Postcards from prison

Author: Erika

 

In 2014 Erika was sentenced to 6 years for breaking the law for which she served 3 years in custody. She wanted to document her experience for posterity; the way that she chose to do this was to produce an epic visual Postcard Diary that consists of at least 1400 drawings, one drawing every day from 3 months into her 6 months on bail prior to sentencing, during the whole period of her 3 year incarceration and also following her release.

This visual diary gives a unique insight into the emotional and physical aspects of her journey through being on bail and then her time firstly in HMP Holloway and then in HMP Send. Of Particular interest is the fact that her time at HMP Holloway spanned the historic announcement by the Government that the prison would be closed and the site redeveloped into housing stock, meaning that there would no longer be a Women’s Prison in Central London. This whole period is documented through Erika’s Postcard Diary Drawings.

“The drawings at first were an expression of the feelings that I was going through. It was a very traumatic period laced with fear and uncertainty as to what lay ahead. I had never been in trouble with the law before, and was now facing a period of my life away from family and friends in an alien world with people I don’t know. Also having to try and pack up your whole life into a form of suspended animation for an unknown period is really difficult. I wanted to show the rollercoaster of emotions that I went through in my daily life as I approached the ‘Day of Doom’ when I would attend Crown court and be shipped off to prison in the Serco van or ‘Sweat Box’ as it is known as!”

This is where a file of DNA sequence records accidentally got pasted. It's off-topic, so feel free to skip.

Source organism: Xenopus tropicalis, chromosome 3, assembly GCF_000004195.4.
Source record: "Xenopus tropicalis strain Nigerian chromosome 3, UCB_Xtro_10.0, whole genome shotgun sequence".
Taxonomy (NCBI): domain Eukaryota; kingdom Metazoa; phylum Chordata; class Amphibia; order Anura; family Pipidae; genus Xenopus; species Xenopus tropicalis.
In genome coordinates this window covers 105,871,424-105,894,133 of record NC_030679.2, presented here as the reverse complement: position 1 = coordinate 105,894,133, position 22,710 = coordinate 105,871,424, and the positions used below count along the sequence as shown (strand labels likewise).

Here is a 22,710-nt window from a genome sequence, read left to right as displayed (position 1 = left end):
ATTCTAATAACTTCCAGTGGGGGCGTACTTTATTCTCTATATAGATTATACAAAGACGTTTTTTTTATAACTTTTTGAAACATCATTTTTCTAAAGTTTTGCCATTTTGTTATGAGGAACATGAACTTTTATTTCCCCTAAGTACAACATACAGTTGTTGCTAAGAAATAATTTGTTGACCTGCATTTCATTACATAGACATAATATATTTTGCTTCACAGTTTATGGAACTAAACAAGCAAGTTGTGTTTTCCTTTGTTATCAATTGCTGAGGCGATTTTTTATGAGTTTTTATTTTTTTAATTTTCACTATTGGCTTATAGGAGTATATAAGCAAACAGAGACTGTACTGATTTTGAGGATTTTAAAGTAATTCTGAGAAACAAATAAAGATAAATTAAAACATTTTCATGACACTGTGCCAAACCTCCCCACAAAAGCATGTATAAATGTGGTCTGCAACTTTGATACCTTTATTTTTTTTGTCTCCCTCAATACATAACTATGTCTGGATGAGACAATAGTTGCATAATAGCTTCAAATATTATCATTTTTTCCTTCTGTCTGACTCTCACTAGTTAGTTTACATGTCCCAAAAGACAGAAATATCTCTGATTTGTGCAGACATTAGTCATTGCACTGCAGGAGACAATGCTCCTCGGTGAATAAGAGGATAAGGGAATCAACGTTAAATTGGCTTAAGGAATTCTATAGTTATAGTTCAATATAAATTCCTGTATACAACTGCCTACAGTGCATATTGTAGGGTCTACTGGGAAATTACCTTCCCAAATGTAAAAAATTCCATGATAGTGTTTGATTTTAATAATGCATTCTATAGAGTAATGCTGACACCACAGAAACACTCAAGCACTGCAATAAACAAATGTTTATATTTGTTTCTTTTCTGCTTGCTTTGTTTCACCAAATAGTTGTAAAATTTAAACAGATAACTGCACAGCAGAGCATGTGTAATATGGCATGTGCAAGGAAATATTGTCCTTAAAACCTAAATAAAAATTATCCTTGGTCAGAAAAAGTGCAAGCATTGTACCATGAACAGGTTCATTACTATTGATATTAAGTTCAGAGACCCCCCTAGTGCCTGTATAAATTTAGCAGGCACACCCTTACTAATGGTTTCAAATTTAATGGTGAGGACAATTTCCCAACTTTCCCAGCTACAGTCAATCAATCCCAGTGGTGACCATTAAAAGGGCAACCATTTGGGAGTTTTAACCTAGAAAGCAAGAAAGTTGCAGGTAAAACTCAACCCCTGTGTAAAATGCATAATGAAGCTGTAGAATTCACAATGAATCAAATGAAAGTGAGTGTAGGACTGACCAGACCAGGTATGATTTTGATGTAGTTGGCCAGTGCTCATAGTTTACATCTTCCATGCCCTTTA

Once in prison, the cards became a way of documenting more the experiences and surroundings that she found herself in.